WEST LIBERTY (AP) - Officials say a male student who was shot and wounded at an Ohio school is being treated at a hospital, and another student suspected in the shooting is in custody. The West Liberty-Salem Local School District superintendent says the shooting occurred as classes began Friday at the school complex roughly 45 miles northwest of Columbus. Authorities haven't released information about the shooter.
MAN RECEIVES LIFE TERMS FOR FATAL SHOOTINGS
COLUMBUS (AP) - A man who pleaded guilty to fatally shooting four people and trying to kill a fifth during a robbery at an Ohio home in 2015 has been sentenced to four consecutive terms life prison terms without parole. Robert Adams Jr. apologized to the victims' families before his sentencing Thursday in Columbus. He could have received the death penalty if convicted at trial. His attorneys and prosecutors agreed on the sentence.
PRESIDENT TRUMP WORKS HIS PEN
WASHINGTON (AP) - Even before his inaugural parade, President Donald Trump has carried out some presidential duties. He signed legislation allowing retired Gen. James Mattis to serve as his defense secretary. And he also signed the nomination papers for his Cabinet choices. But he made it clear he was ready to keep signing -- joking, "Where's the health care bill?" Trump has vowed to quickly repeal and replace President Barack Obama's signature piece of legislation.
PARTISAN RIVALRIES EASE, FOR NOW
WASHINGTON (AP) - Partisan rivalries in Washington appear to have eased for at least one meal. President Donald Trump dined with a group of Republican and Democratic lawmakers in the Capitol shortly after his inauguration. He spent much of the lunch in animated conversation with Senate Democratic leader Chuck Schumer -- the man he's referred to as the Democrats' "head clown." Trump's defeated rival, Hillary Clinton, sat with Trump family members. And in brief remarks, Trump said he was honored that Clinton and her husband were there -- and added that he has "a lot of respect for them." The crowd gave Clinton a standing ovation.
FEWER PEOPLE ATTEND TRUMP’S INAUGURATION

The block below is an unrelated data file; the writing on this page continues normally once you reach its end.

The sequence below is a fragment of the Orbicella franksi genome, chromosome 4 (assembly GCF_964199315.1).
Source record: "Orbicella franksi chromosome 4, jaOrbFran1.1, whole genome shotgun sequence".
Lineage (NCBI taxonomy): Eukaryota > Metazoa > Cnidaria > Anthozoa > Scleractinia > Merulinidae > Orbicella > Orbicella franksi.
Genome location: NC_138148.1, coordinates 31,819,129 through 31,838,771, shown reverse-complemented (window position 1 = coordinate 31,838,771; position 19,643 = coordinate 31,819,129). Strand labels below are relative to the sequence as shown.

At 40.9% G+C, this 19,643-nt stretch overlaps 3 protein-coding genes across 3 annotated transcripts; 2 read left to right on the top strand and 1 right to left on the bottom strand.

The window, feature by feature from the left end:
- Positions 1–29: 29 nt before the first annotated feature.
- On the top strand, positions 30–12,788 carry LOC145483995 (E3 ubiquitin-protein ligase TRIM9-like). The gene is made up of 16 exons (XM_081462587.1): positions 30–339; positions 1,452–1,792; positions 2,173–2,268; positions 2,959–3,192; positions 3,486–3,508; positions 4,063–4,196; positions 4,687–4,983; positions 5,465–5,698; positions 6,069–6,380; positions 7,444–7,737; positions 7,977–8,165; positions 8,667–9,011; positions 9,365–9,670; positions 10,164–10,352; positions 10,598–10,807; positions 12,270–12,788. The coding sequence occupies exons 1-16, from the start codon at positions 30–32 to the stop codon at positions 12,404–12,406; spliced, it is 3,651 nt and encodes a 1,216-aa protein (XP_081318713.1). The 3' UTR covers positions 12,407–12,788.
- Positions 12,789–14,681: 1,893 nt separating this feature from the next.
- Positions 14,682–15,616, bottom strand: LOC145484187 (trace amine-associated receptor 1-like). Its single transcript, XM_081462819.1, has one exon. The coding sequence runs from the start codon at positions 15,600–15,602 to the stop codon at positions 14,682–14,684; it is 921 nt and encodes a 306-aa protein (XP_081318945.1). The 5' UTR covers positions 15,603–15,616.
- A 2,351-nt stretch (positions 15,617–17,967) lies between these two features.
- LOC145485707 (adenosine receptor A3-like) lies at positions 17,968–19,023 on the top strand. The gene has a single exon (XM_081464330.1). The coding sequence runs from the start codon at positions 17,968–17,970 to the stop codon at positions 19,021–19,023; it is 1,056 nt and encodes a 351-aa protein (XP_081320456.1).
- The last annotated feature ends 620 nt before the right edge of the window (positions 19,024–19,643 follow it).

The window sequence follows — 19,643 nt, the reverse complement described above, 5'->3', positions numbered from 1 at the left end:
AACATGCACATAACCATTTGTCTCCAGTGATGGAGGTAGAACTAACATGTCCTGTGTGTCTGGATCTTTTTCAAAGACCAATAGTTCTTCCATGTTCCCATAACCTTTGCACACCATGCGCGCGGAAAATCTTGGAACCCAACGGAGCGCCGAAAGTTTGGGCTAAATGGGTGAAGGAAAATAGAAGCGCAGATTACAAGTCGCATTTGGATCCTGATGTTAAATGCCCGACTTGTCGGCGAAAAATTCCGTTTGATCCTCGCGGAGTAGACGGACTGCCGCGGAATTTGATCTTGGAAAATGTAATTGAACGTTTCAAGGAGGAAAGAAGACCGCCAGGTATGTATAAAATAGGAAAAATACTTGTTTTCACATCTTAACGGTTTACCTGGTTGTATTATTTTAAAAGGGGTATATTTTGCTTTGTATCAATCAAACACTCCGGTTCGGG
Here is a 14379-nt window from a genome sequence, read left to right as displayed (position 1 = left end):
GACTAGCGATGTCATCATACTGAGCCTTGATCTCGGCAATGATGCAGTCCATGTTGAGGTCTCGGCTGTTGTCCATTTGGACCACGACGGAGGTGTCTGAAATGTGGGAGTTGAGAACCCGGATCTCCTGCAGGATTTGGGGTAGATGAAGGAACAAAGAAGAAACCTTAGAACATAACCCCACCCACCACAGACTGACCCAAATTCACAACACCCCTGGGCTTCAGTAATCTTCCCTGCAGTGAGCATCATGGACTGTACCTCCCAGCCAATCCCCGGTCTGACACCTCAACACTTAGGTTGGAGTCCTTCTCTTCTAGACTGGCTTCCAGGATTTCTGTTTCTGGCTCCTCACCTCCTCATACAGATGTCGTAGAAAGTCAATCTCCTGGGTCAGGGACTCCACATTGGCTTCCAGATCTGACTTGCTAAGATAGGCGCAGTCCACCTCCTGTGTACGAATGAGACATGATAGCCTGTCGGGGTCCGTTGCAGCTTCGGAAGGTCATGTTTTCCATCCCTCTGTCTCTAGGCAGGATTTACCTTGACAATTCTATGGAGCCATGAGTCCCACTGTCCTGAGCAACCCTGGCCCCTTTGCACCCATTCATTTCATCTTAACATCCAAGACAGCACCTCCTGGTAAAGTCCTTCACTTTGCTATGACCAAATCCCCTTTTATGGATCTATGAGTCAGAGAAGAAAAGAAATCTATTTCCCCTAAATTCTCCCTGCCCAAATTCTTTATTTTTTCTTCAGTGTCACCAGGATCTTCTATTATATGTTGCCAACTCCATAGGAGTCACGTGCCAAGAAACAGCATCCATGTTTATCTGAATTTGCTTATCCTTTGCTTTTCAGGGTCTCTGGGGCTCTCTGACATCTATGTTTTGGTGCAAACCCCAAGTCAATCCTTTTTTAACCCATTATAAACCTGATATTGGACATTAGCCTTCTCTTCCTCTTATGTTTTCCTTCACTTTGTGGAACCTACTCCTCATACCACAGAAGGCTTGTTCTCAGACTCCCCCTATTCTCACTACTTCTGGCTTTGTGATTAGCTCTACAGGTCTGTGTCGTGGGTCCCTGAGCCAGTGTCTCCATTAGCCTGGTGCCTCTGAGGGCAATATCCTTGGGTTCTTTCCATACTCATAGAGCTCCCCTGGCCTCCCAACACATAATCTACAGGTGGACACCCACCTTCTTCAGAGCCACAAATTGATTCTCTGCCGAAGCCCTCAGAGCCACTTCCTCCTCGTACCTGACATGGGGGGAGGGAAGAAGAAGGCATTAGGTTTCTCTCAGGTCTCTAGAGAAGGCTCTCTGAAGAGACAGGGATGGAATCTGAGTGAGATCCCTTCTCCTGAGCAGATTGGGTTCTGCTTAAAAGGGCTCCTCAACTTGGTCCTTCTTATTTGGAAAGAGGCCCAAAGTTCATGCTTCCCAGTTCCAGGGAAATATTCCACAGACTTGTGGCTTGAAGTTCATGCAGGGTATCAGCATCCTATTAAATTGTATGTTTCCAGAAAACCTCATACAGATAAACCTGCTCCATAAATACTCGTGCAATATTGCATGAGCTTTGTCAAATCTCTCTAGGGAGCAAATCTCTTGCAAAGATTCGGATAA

WASHINGTON (AP) - Far fewer people were at President Donald Trump's inauguration than attended President Barack Obama's first swearing-in eight years ago. Photos of the National Mall from Obama's inauguration in January 2009 show a teeming crowd stretching from the West Front of the Capitol all the way to the Washington Monument. Photos taken from the same position on Friday show large swaths of empty space on the Mall. Thin crowds and semi-empty bleachers also dotted the inaugural parade route. Hotels across the District of Columbia reported vacancies, a rarity for an event as large as a presidential inauguration.
NFL: The Green Bay Packers may not know until Sunday if injured receivers Jordy Nelson, Davante Adams and Geronimo Allison will be able to play in the NFC championship game. Coach Mike McCarthy says the team may make a decision on the receivers after the final practice of the week on Saturday.
SPRING LEAGUE FOOTBALL: An independent football league debuting in April is embracing some high-profile NFL players who were shunned - including Johnny Manziel. Spring League CEO Brian Woods told The Associated Press he had conversations with representatives for Ray Rice and Vince Young, and challenged Manziel to prove himself on the field. The former Cleveland Browns first round pick Manziel declared on Twitter this week that he's trying to be "a good person" and suggested he's stopped partying.
SATURDAY: Cloudy, Hi 60
SUNDAY: 70% chance of afternoon rain, Hi 55
MONDAY: Morning rain replaced by cloudy skies, Hi 48